In 2002 I went to Salt Lake City with a friend for a week of research at the Family History Library. We went with the NGS group, which was nice as it gave you someone to meet for meals, discuss problems or finds and just chat. The members of this group came from all over the US. We found it interesting how some of these people headed straight to the US Census films. For them, this was a goldmine!! (There was not so much content on the Internet back then.) Since we had all the census near to hand at home, we headed out for filmed local records.
I had prepared for the trip by searching the FHL catalog from home and found my own goldmine. Since my family is all Dutch, I had one specific area to work. Lucky for me - zillions of records from the Netherlands are filmed. Also, they have civil registrations of births, deaths and marriages starting quite early (relatively speaking!). When Napoleon took over the Netherlands, he instituted a system of civil registrations. For most of the country these began in 1811. A couple years later, Napoleon was out but the civil registration stayed. For a few short years (it seems to vary by locality), the records are in French, but then revert to Dutch.
So there I was, with thousands of rolls of microfilm covering all the areas of the Netherlands I was interested in. And many of them have indexes! In many cases they have other films called tienjarige tafels - literally ten-year tables, or indexes covering 10-year spans.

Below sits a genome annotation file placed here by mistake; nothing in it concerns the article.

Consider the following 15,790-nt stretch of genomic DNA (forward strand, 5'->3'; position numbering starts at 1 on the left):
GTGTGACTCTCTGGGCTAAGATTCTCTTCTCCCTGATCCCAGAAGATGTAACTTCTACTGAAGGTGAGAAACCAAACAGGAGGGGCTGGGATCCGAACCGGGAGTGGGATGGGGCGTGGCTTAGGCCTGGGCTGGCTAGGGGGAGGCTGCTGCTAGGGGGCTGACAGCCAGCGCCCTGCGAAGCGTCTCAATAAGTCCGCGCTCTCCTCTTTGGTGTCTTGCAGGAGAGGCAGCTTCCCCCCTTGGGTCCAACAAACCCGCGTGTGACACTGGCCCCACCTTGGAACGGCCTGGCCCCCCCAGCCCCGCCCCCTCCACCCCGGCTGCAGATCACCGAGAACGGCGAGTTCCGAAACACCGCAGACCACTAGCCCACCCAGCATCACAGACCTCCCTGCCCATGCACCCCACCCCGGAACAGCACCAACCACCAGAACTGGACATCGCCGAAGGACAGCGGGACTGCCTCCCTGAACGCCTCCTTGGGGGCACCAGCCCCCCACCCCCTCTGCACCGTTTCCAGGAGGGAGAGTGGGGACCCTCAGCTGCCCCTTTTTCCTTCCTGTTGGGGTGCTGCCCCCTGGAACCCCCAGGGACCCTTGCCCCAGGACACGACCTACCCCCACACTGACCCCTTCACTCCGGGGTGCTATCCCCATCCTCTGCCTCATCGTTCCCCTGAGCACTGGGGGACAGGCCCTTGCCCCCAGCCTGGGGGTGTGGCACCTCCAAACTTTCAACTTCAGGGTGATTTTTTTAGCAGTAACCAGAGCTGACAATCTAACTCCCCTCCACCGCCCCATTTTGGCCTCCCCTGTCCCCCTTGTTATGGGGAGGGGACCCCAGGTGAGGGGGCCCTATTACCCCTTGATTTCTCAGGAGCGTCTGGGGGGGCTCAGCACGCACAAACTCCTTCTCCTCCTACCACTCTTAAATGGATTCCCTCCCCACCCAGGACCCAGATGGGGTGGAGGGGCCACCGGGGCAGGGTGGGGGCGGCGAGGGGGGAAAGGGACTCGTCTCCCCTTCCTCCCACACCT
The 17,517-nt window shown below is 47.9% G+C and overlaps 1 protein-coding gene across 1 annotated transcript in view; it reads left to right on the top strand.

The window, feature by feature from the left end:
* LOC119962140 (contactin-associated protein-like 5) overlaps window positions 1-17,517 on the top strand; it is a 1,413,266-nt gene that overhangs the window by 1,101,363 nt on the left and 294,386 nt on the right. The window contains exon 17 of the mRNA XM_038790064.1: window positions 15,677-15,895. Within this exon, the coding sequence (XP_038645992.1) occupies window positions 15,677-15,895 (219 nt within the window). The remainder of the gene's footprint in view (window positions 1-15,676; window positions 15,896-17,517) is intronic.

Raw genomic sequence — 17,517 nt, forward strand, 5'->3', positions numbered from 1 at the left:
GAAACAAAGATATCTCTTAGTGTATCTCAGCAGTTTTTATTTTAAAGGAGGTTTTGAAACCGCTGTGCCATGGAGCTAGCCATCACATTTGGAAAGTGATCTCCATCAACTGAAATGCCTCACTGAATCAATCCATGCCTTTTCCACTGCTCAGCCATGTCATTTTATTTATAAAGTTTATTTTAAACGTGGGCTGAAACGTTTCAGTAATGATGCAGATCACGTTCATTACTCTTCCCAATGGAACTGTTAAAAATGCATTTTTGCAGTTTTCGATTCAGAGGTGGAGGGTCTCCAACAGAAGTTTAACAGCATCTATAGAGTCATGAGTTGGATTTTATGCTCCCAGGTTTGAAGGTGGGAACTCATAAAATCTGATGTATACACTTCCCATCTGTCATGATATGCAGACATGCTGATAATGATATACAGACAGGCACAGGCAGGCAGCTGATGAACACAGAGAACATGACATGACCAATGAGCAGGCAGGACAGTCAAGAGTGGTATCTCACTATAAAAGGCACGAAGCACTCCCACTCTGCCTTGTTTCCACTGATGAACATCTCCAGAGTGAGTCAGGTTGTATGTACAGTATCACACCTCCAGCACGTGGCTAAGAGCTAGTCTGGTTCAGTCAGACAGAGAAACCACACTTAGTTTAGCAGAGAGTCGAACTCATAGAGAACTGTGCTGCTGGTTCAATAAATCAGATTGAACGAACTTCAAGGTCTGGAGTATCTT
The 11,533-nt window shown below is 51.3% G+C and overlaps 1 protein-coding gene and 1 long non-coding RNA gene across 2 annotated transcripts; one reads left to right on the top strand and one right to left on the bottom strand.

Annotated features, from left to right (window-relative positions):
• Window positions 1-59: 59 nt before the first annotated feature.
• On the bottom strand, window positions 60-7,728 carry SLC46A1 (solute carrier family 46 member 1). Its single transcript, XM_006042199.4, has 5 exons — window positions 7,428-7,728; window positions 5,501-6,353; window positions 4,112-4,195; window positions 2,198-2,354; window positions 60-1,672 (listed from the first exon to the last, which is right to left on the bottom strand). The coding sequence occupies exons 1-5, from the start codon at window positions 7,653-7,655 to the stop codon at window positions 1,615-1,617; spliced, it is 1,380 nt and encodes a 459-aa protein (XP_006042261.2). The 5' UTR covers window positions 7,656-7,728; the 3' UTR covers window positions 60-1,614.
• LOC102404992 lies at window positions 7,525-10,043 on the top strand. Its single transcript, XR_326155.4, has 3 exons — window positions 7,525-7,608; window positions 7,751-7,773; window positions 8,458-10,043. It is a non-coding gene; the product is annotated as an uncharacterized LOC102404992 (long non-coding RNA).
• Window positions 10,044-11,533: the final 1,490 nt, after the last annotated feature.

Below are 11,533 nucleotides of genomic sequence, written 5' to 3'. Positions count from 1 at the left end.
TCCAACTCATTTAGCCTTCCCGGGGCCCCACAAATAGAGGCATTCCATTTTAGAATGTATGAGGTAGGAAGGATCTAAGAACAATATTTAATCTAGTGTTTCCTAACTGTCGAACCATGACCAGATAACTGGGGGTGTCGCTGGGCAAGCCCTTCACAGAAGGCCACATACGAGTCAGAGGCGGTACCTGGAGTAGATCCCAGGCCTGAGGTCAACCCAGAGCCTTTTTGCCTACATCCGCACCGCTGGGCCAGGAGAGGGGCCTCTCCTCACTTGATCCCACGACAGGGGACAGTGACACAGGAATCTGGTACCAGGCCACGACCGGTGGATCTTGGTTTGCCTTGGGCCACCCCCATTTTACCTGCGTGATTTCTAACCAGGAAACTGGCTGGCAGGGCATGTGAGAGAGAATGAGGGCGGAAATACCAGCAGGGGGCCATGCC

Of course, you do need to know where the person or family of interest lived. There was no overall index for the country. Now there are many online sources, but most of these are for a province or smaller area. The most comprehensive is Genlias (www.genlias.nl) which has indexed records from many parts of the country (though not all). Many more sites are now adding digital images of the records. But when I started this, film was the way to go.
And I was in seventh heaven! I was going back and forth from microfilm reader to printer, saying "thank goodness for Napoleon!" and "Gotta love bureaucracy!!" for making so much material available for research. And also, of course, thanks to the Genealogical Society of Utah for filming these records and the records keepers for allowing that.
And so, armed with names and dates from the North Holland Church register, and a place name from the gravestone of Willem Morren, I looked for the birth registrations of the children, including my great-grandmother.